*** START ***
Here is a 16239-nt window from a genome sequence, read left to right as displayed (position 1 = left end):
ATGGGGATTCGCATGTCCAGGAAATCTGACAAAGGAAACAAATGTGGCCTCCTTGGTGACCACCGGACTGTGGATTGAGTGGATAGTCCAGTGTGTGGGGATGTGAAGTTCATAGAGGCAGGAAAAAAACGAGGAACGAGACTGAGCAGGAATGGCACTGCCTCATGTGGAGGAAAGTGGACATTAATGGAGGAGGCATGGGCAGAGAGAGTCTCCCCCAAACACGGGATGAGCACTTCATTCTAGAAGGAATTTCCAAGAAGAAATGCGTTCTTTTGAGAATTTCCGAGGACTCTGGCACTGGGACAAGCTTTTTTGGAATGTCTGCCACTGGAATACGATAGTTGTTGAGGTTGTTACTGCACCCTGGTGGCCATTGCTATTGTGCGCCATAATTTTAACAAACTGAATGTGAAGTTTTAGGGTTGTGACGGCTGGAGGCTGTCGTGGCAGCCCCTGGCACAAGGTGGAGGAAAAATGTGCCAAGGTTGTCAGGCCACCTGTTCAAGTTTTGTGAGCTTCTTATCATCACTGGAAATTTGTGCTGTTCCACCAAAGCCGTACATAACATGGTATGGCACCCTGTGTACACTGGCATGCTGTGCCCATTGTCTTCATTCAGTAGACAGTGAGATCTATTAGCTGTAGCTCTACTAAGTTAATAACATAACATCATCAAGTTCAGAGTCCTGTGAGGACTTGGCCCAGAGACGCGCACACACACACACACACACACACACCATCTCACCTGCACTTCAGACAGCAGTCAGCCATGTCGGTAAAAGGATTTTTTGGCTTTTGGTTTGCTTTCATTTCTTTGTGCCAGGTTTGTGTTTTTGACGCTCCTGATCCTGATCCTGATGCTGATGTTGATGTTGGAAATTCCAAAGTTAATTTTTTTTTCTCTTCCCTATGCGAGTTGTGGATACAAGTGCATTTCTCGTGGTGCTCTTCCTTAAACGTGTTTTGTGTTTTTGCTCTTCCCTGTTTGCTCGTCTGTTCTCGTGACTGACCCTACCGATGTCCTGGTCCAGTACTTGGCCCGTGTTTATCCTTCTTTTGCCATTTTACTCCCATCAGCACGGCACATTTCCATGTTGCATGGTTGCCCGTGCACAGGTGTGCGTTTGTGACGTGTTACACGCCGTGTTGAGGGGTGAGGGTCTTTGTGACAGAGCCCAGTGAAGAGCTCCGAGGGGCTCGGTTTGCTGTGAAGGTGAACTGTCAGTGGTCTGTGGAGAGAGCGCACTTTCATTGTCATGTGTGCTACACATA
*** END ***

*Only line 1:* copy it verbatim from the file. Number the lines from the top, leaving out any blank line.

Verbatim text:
Here is a 16239-nt window from a genome sequence, read left to right as displayed (position 1 = left end):